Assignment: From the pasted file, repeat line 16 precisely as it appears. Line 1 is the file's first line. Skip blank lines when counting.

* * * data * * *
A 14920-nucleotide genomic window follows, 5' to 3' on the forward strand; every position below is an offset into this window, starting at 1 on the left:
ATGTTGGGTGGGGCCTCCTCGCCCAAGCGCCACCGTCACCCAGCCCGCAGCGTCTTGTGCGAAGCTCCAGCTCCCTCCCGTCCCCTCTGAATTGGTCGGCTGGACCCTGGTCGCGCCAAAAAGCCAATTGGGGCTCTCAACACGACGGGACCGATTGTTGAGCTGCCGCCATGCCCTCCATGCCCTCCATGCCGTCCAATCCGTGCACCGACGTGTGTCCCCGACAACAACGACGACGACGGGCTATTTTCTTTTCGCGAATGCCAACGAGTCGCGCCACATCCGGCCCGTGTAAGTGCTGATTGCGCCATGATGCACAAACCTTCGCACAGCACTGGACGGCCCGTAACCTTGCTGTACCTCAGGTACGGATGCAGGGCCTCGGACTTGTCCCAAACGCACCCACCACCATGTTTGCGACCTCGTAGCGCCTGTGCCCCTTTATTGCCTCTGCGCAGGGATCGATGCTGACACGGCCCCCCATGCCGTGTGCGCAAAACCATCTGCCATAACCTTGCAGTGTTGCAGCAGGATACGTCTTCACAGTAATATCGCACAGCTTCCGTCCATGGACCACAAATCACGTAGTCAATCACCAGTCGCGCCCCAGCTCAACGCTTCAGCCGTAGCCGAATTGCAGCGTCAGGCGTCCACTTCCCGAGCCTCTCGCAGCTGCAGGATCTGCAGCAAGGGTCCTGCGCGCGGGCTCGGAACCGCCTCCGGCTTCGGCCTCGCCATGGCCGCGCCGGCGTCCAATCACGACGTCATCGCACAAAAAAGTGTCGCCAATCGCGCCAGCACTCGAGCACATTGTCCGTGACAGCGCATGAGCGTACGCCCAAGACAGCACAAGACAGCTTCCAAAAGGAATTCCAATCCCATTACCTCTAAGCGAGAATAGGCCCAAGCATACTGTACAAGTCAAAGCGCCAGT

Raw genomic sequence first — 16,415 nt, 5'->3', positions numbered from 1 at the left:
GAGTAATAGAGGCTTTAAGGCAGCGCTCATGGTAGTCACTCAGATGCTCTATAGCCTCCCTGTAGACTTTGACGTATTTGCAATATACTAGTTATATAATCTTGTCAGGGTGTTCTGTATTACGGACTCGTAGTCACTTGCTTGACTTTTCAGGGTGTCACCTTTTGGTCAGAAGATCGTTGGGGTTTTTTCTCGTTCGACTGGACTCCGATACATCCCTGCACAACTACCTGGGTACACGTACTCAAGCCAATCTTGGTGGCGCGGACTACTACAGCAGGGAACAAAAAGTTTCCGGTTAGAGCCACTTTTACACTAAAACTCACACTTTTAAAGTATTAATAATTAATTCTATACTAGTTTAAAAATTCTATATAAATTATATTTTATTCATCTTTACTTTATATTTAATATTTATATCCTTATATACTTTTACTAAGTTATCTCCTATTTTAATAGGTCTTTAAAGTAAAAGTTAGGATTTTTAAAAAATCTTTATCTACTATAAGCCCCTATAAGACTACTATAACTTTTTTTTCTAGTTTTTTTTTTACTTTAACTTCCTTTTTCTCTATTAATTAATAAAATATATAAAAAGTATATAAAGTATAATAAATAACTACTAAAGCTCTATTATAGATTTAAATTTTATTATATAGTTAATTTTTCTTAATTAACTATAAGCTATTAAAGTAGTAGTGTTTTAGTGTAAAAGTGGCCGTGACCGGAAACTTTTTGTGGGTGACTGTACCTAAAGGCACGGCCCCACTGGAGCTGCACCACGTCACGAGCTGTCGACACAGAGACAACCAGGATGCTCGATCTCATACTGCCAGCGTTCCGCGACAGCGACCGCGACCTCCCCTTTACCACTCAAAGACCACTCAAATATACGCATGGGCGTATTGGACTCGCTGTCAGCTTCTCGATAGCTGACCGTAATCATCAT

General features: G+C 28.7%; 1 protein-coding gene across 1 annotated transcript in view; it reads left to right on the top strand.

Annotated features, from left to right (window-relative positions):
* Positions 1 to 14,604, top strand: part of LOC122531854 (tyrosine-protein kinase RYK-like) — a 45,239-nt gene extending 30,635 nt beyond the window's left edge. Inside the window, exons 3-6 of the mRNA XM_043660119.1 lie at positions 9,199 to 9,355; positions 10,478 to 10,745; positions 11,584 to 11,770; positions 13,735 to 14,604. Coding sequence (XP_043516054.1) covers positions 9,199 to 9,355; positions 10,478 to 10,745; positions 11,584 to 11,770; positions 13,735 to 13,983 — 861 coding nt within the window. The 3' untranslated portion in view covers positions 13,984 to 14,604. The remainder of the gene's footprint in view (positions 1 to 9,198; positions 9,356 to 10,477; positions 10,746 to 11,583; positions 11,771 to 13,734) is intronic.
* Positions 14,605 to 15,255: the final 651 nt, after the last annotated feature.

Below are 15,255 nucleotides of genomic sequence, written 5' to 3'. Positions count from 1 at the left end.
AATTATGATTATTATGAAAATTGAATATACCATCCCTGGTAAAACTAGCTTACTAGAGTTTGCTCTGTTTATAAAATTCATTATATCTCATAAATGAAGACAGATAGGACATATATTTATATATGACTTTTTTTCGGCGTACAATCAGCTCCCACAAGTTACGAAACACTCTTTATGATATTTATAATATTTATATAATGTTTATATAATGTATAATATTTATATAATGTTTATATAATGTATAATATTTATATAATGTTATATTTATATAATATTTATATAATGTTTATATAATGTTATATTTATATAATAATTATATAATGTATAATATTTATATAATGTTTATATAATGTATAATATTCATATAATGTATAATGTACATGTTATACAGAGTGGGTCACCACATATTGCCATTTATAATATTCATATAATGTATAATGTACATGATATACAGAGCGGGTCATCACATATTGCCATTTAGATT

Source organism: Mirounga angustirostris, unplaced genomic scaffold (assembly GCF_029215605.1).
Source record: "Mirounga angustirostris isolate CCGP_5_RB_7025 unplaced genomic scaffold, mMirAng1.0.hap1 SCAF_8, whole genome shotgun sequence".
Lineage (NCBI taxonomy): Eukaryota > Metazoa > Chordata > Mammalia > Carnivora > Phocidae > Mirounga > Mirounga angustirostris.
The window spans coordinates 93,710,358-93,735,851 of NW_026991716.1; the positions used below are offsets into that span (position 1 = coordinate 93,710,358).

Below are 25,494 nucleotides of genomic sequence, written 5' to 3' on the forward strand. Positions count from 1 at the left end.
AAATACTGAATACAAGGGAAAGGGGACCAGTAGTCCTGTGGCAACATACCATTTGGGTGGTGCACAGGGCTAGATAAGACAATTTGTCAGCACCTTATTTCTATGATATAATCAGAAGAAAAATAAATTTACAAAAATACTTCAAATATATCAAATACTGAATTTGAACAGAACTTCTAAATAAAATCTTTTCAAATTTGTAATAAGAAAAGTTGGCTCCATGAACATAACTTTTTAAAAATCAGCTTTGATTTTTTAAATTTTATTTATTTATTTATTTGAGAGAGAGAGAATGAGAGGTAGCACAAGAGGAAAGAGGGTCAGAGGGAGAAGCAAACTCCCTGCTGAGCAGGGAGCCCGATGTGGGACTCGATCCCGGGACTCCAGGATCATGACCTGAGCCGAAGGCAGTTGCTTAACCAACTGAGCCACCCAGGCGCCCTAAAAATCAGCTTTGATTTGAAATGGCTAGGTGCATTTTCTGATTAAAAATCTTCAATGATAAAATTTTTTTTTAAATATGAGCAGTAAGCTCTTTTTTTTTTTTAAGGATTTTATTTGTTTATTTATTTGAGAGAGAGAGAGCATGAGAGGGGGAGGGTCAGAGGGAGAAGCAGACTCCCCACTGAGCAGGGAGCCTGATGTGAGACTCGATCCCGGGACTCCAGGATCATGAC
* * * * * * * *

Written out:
AAATACTGAATACAAGGGAAAGGGGACCAGTAGTCCTGTGGCAACATACCATTTGGGTGGTGCACAGGGCTAGATAAGACAATTTGTCAGCACCTTATTTCTATGATATAATCAGAAGAAAAATAAATTTACAAAAATACTTCAAATATATCAAATACTGAATTTGAACAGAACTTCTAAATAAAATCTTTTCAAATTTGTAATAAGAAAAGTTGGCTCCATGAACATAACTTTTTAAAAATCAGCTTTGATTTTTTAAATTTTATTTATTTATTTATTTGAGAGAGAGAGAATGAGAGGTAGCACAAGAGGAAAGAGGGTCAGAGGGAGAAGCAAACTCCCTGCTGAGCAGGGAGCCCGATGTGGGACTCGATCCCGGGACTCCAGGATCATGACCTGAGCCGAAGGCAGTTGCTTAACCAACTGAGCCACCCAGGCGCCCTAAAAATCAGCTTTGATTTGAAATGGCTAGGTGCATTTTCTGATTAAAAATCTTCAATGATAAAATTTTTTTTTAAATATGAGCAGTAAGCTCTTTTTTTTTTTTAAGGATTTTATTTGTTTATTTATTTGAGAGAGAGAGAGCATGAGAGGGGGAGGGTCAGAGGGAGAAGCAGACTCCCCACTGAGCAGGGAGCCTGATGTGAGACTCGATCCCGGGACTCCAGGATCATGAC